- Paperback: 336 pages
- Publisher: Penguin Books; Reprint edition (October 31, 2017)
- Language: English
- ISBN-10: 0143111345
- ISBN-13: 978-0143111344
- Product Dimensions: 5.5 x 0.7 x 8.4 inches
- Shipping Weight: 12 ounces (View shipping rates and policies)
- Average Customer Review: 79 customer reviews
- Amazon Best Sellers Rank: #45,414 in Books (See Top 100 in Books)
Enter your mobile number or email address below and we'll send you a link to download the free Kindle App. Then you can start reading Kindle books on your smartphone, tablet, or computer - no Kindle device required.
To get the free app, enter your mobile phone number.
The Glass Universe: How the Ladies of the Harvard Observatory Took the Measure of the Stars Reprint Edition
Use the Amazon App to scan ISBNs and compare prices.
Frequently bought together
Customers who bought this item also bought
Customers who viewed this item also viewed
Named one of the best books of the month by Flavorwire, Bustle, Harper’s Bazaar, Real Simple, Refinery29, Men’s Journal, BBC, and The National Book Review
“Ms. Sobel writes with an eye for a telling detail and an ear for an elegant turn of phrase. . . . [The Glass Universe is] a joy to read.” —The Wall Street Journal
“Sobel lucidly captures the intricate, interdependent constellation of people it took to unlock mysteries of the stars . . . The Glass Universe positively glows.” —NPR
“An elegant historical tale…[from] the master storyteller of astronomy.” –The Boston Globe
"Sobel mixes discussions of the most abstruse topics with telling glimpses of her subjects’ lives, in the process showing how scientific and social progress often go hand in hand." –The New Yorker
"A peerless intellectual biography. The Glass Universe shines and twinkles as brightly as the stars themselves. –The Economist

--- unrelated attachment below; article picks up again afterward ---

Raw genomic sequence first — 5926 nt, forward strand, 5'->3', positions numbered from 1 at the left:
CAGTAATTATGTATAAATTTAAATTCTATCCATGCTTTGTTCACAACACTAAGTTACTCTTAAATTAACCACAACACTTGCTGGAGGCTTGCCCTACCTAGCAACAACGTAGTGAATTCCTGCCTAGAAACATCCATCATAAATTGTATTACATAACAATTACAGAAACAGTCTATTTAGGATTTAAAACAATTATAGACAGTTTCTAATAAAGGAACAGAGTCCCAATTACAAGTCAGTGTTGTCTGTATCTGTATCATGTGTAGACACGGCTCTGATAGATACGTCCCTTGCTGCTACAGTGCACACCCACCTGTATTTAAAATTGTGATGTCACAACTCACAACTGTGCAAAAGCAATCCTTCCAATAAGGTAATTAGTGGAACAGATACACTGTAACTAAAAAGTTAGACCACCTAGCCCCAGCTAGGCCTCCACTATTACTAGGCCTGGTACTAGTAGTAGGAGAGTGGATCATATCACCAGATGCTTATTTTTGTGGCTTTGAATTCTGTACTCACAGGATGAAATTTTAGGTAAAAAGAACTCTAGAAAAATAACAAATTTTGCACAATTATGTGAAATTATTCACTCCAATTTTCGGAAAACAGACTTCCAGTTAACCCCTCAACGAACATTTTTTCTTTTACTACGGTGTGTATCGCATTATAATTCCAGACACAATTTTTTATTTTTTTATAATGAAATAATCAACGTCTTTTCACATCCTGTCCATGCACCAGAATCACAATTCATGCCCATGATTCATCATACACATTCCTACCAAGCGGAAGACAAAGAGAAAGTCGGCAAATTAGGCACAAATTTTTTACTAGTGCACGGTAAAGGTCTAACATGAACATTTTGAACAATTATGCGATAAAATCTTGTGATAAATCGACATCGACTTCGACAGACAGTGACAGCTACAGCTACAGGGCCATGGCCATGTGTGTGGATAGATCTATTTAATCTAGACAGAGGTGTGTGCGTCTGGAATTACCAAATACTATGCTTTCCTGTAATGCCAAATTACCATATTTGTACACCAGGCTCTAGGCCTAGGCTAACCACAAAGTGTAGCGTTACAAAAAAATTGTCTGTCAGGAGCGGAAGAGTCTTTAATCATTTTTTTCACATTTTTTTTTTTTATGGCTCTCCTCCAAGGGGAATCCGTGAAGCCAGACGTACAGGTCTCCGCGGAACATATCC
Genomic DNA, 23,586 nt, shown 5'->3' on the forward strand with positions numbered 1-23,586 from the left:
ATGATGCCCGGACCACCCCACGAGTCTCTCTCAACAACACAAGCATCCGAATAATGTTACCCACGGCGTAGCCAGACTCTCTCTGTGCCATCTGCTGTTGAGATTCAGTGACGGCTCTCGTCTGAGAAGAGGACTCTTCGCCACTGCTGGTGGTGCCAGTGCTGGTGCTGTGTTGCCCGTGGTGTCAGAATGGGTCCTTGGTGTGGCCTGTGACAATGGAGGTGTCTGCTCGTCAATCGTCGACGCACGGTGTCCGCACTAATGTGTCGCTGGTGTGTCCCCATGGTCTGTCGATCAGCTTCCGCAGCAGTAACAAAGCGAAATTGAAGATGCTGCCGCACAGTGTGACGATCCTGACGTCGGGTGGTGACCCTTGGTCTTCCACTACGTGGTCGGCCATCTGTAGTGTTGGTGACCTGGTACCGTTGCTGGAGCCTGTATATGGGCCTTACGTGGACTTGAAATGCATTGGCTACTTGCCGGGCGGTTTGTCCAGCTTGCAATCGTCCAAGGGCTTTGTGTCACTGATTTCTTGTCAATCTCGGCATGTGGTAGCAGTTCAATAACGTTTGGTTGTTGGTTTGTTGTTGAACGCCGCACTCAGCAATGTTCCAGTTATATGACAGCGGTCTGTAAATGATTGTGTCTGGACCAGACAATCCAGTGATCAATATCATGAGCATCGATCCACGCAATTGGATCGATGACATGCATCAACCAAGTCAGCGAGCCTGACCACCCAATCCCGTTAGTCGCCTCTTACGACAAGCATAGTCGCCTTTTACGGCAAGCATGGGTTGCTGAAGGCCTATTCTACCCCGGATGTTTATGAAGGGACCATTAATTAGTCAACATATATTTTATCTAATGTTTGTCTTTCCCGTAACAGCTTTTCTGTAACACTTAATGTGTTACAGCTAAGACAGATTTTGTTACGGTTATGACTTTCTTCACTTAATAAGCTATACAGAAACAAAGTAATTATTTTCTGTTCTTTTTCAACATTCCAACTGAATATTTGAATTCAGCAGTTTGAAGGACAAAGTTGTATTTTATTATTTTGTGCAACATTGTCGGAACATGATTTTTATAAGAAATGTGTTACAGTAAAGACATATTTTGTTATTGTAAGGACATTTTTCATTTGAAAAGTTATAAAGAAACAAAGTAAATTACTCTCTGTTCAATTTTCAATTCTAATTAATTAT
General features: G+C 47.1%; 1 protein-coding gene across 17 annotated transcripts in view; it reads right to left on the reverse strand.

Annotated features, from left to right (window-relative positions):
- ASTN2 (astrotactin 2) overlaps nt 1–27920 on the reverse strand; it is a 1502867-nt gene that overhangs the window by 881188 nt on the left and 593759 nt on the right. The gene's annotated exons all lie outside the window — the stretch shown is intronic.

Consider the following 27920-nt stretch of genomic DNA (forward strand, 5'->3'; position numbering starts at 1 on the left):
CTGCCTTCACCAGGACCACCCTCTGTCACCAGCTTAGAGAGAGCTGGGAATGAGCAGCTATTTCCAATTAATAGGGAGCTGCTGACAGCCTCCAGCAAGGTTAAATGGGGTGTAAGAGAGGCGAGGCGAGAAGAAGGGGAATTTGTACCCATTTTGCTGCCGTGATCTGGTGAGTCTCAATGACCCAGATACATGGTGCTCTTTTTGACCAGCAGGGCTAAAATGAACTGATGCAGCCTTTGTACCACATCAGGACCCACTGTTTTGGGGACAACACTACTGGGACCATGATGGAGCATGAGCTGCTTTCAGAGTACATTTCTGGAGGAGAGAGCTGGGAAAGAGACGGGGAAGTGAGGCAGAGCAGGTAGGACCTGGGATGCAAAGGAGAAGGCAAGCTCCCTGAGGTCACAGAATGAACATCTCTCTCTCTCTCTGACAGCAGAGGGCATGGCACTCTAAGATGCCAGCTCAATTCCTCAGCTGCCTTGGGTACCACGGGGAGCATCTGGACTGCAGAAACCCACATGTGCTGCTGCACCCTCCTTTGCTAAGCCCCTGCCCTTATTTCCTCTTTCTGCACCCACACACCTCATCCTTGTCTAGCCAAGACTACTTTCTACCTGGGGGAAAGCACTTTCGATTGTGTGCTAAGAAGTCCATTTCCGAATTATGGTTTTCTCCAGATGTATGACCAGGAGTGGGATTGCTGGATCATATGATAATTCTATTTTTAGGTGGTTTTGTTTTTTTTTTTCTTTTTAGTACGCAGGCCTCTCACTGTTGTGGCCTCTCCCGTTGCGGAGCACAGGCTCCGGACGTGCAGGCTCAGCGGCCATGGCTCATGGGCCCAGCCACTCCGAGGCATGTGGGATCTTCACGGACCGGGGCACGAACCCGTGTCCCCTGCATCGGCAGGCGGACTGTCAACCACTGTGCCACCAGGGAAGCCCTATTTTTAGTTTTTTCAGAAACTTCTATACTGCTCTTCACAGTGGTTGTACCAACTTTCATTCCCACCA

“At once an exhaustive and detailed account of a breakthrough moment in the world of science, as well as a compelling portrait of pioneering women who contributed as much to the progress of female empowerment as they did to the global understanding of both astronomy and photography.” —Harper’s Bazaar
"[Sobel] traces a remarkable line in American female achievement…[and] captures the stalwart spirit of Pickering’s female finds." —USA Today
“Sobel has distinguished herself with lucid books about scientists and their discoveries . . . [She] vividly captures how her brilliant and ambitious protagonists charted the skies, and found personal fulfillment in triumphant discovery.” —The National Book Review
“A fascinating and inspiring tale of . . . female pioneers who have been shamefully overlooked.” —Real Simple
"Sobel shines a light on seven 19th- and 20th-century women astronomers who began as 'human computers,' interpreting data at Harvard Observatory, then went on to dazzle...An inspiring look at celestial pioneers." —People
"An astronomically large topic generously explored." —O, The Oprah Magazine
"It takes a talented writer to interweave professional achievement with personal insight. By the time I finished The Glass Universe, Dava Sobel's wonderful, meticulous account, it had moved me to tears...Unforgettable." —Sue Nelson, Nature
"A compelling read and a welcome reminder that American women have long desired to reach for the stars.” —Bookpage
"Sensitive, exacting, and lit with the wonder of discovery." —Elizabeth Kolbert, Pulitzer Prize-winning author of The Sixth Extinction
"This is intellectual history at its finest. Dava Sobel is extraordinarily accomplished at uncovering the hidden stories of science." —Geraldine Brooks, New York Times bestselling author of The Secret Chord and Pulitzer Prize-winning author of March
“[Sobel] soars higher than ever before...[continuing] her streak of luminous science writing with this fascinating, witty, and most elegant history...The Glass Universe is a feast for those eager to absorb forgotten stories of resolute American women who expanded human knowledge." —Booklist, Starred Review
"Sobel knows how to tell an engaging story...With grace, clarity, and a flair for characterization, [she] places these early women astronomers in the wider historical context of their field for the very first time." —Publishers Weekly, Starred Review